Nevada’s wildlife has gone to battle, and teachers and students are loving it AND learning! Join for a quick overview of Nevada’s award-winning Nevada Knockout classroom program. This fun program operates like March Madness, but with Nevada’s wildlife. Students learn about wildlife found in Nevada, animal adaptations, and so much more!
Session 2:  Engagement in Wildlife Conservation and Recreation 
Presenters:  Heather Bokman and Johanna Dart, Ohio Division of Wildlife
Engaging and serving broader audiences in meaningful ways and working toward increased relevancy in society is a top priority for the Ohio Department of Natural Resources (ODNR) Division of Wildlife. Society’s Wildlife Value Orientations, or the ways that people think about and interact with wildlife, are changing. Additionally, there are shifts in motivations, ideologies, and lifestyles surrounding interactions with wildlife. This means the Division has needed to think critically engaging constituents in ways that resonate with them. Following the Association of U.S. Fish & Wildlife Agencies’ Relevancy Roadmap as a guide, the Division is investing time and resources in human dimensions research to learn more about perspectives and expectations of the public, as well as Diversity, Equity, and Inclusion (DEI) work to understand historical barriers that marginalized groups face in the outdoors and wildlife recreation. As part of this work, the Division is building the Wild Ohio Harvest Community and planning strategies to expand wildlife conservation and stewardship as programs and lifestyle brands to connect and engage with a broader diversity of audiences. By having a range of relevant and convenient learning opportunities, the Division will be able to appeal to a diversity of audiences and become relevant to a larger portion of the state population. Having targeted, thoughtful, and inclusive communities for a variety of interactions with wildlife, as well as working closely with a diverse network of partners, will be essential to improving the agency’s relevancy across the state. The increased exposure to wildlife recreation opportunities for all will also benefit Ohio’s nature-based tourism. It is our hope that the audience leaves this presentation with an enlightened perspective of how state fish and wildlife conservation agencies can work creatively to break down systemic barriers that exist for so many in wildlife conservation, recreation, and tourism. We also hope to spur new thoughts and ideas for how other organizations might also begin the work to create more welcoming spaces through partnerships, experiences, and marketing.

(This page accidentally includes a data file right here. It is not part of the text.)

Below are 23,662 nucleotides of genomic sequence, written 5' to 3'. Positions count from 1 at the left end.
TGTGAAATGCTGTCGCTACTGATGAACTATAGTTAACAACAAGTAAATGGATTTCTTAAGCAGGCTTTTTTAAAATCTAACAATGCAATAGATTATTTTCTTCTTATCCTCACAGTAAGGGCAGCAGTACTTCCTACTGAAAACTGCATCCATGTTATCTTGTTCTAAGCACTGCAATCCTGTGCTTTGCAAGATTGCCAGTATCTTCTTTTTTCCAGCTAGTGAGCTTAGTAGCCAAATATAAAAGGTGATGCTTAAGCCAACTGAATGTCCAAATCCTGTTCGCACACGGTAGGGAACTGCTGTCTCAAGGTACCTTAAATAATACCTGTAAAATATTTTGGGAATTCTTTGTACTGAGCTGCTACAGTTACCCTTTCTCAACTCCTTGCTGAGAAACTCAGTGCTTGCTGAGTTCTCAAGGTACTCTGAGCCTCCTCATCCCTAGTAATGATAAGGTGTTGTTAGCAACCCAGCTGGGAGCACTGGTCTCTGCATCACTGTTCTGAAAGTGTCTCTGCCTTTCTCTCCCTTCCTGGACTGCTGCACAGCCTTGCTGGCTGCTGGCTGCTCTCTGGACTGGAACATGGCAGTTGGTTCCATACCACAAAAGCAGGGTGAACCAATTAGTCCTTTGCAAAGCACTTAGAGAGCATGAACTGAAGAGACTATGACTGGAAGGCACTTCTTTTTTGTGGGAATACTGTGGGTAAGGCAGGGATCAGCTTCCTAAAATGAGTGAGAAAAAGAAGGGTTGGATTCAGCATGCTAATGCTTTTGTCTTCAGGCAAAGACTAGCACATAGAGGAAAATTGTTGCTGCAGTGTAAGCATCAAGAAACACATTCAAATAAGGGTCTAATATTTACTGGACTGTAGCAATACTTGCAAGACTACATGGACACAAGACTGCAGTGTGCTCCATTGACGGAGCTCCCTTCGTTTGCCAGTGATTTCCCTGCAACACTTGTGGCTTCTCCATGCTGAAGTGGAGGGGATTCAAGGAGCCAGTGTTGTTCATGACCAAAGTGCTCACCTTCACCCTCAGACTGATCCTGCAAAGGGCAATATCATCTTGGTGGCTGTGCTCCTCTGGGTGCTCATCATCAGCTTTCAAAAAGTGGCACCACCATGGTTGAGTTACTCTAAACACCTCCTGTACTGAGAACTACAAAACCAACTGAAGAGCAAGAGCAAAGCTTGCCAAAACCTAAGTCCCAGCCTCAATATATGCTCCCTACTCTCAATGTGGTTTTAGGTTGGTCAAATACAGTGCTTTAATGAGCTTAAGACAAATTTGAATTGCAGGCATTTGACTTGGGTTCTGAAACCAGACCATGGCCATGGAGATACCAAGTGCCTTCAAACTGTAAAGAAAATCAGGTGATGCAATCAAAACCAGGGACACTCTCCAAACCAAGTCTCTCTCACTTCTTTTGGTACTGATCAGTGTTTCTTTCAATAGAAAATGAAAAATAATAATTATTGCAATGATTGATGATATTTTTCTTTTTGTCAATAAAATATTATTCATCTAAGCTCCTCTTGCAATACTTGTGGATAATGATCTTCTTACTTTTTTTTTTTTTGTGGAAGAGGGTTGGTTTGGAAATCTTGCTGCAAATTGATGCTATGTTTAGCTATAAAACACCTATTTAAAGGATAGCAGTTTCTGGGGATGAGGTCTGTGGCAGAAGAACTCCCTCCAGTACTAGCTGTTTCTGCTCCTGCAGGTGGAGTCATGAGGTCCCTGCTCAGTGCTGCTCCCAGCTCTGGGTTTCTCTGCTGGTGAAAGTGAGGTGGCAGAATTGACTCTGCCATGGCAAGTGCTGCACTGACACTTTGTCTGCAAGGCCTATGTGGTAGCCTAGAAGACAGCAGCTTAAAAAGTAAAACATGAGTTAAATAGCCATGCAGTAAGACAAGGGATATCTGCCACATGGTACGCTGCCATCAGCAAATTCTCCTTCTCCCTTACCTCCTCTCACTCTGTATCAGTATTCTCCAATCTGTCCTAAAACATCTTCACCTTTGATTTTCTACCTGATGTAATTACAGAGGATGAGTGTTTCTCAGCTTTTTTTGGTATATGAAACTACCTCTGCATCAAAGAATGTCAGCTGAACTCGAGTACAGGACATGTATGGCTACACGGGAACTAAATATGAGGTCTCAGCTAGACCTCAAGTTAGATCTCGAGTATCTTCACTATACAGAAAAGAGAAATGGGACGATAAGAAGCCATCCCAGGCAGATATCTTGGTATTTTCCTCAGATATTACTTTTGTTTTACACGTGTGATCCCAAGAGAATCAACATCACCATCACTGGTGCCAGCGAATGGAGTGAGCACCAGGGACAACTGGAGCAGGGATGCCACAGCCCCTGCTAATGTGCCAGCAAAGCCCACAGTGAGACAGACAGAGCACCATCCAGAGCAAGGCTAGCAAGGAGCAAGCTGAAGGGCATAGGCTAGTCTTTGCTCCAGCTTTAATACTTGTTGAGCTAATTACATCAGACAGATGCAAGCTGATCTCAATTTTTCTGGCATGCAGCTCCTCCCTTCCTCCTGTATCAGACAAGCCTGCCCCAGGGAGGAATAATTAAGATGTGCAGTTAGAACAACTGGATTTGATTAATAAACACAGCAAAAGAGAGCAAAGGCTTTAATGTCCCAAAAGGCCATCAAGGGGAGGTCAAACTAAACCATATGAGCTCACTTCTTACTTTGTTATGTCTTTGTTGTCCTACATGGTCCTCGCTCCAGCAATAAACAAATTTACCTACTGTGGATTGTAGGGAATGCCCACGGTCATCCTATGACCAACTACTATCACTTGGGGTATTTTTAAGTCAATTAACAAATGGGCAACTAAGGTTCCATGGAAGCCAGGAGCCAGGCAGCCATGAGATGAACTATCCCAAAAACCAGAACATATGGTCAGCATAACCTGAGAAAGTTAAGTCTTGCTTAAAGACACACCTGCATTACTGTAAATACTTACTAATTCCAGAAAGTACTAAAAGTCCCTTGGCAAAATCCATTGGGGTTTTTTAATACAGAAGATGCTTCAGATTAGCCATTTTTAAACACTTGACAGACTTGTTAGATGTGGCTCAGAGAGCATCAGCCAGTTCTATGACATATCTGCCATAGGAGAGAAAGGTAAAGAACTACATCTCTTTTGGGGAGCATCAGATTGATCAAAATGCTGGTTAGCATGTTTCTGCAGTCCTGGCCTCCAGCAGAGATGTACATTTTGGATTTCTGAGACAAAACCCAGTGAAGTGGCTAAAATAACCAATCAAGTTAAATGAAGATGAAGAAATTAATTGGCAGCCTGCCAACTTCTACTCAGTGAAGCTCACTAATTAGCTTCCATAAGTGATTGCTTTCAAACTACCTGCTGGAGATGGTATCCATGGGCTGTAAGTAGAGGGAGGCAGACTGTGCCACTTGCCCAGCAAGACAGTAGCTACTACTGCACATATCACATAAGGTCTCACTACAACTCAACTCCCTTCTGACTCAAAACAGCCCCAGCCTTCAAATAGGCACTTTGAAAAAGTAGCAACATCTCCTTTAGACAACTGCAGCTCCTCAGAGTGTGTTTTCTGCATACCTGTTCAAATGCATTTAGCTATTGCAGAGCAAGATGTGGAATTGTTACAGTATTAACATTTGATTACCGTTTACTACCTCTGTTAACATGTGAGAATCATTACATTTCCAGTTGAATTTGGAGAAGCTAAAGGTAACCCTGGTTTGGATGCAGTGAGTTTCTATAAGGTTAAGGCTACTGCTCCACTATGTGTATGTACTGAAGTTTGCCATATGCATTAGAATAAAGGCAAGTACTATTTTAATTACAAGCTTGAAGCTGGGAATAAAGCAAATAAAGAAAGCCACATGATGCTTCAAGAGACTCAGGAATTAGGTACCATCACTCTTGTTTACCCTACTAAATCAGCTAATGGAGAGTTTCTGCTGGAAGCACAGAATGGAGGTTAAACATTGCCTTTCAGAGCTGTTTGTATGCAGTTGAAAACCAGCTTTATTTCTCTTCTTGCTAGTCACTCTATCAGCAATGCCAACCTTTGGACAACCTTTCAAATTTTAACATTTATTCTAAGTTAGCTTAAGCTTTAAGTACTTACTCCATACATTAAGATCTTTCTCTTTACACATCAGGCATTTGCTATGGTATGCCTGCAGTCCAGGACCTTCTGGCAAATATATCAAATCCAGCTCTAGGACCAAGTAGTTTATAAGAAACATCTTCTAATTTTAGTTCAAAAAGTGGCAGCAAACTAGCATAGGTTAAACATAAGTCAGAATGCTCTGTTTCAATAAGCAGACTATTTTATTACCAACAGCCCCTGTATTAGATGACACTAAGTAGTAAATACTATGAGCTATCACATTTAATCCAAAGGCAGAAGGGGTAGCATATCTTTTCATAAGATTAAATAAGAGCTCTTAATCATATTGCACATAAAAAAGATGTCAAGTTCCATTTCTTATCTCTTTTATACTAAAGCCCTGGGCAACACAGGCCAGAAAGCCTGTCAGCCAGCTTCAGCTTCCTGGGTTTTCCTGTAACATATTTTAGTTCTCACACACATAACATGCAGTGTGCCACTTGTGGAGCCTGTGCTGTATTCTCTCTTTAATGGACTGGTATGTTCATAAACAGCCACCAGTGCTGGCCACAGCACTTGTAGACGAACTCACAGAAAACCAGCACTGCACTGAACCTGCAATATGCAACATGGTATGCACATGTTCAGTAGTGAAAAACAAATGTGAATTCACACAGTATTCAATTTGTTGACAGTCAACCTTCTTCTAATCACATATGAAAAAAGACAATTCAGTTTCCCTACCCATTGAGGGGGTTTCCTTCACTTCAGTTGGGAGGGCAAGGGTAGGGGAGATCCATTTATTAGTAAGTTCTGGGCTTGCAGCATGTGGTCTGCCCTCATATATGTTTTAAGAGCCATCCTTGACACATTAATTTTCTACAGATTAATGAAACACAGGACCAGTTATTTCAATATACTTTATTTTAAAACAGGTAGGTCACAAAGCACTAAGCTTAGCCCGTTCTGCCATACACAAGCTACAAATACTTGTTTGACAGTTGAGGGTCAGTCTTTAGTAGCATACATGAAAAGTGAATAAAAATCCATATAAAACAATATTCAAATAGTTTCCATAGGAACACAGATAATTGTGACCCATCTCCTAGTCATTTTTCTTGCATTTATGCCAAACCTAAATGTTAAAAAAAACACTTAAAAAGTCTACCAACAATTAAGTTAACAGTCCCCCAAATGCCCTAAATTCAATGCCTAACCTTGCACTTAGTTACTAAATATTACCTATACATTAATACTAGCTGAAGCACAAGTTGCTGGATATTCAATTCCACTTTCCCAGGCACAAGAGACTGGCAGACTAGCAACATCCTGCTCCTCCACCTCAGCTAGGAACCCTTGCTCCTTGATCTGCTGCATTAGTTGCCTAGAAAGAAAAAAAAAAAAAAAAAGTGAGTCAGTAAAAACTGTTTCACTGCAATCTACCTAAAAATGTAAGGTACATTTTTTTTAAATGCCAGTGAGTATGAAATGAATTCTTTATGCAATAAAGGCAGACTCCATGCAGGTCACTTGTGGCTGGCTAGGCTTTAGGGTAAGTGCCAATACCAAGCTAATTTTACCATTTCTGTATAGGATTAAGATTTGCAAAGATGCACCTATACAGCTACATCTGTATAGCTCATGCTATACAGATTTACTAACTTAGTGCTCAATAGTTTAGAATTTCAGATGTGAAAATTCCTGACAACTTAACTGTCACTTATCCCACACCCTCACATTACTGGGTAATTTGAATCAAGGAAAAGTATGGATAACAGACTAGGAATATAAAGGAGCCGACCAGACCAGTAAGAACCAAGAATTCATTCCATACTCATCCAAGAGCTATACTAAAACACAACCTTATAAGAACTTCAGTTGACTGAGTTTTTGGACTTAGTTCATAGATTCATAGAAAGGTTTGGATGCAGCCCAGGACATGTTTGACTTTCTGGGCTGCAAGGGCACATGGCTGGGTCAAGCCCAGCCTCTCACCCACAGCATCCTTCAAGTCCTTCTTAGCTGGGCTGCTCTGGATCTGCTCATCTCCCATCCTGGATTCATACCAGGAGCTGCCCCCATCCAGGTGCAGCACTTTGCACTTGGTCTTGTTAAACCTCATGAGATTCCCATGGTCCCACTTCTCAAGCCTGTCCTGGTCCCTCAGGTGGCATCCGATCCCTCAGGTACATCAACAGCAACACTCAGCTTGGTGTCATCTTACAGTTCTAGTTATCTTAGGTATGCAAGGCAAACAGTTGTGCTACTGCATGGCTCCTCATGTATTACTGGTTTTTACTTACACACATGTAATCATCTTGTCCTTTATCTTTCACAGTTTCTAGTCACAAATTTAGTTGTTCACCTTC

Session 3:  Guides, Tour Operators and Outfitters (GORP):  Online Training for Interpretive Staff and Contact Guides.
Presenter:  Miles Phillips, Oregon State University
Guides, Tour Operators and Outfitters, services are a key component of the tourism & outdoor recreation industry. This business provides a valuable contribution to the local economy, the environment, and community social wellbeing! In this presentation you will learn about GORP, a training program developed to help market guides as professionals and raise the value of guide services to the public. The program content is organized into four regions: Local, State, National, & Global. The content provides a broad range of knowledge and skills including identification of 101 local species of plants and animals, knowledge of local history, natural resource agencies, tourism organizations, and economic impact, group management, customer service, sustainability, marketing, personal interpretation skills, and more. Explore a new way of learning and training with the GORP Guide Program. This program supports any existing training and blends online knowledge courses with live skills training. The four core online courses are designed to allow easy customization to any location. The program was developed for and by guides in collaboration with University Extension faculty and tourism industry destination marketing and management organizations.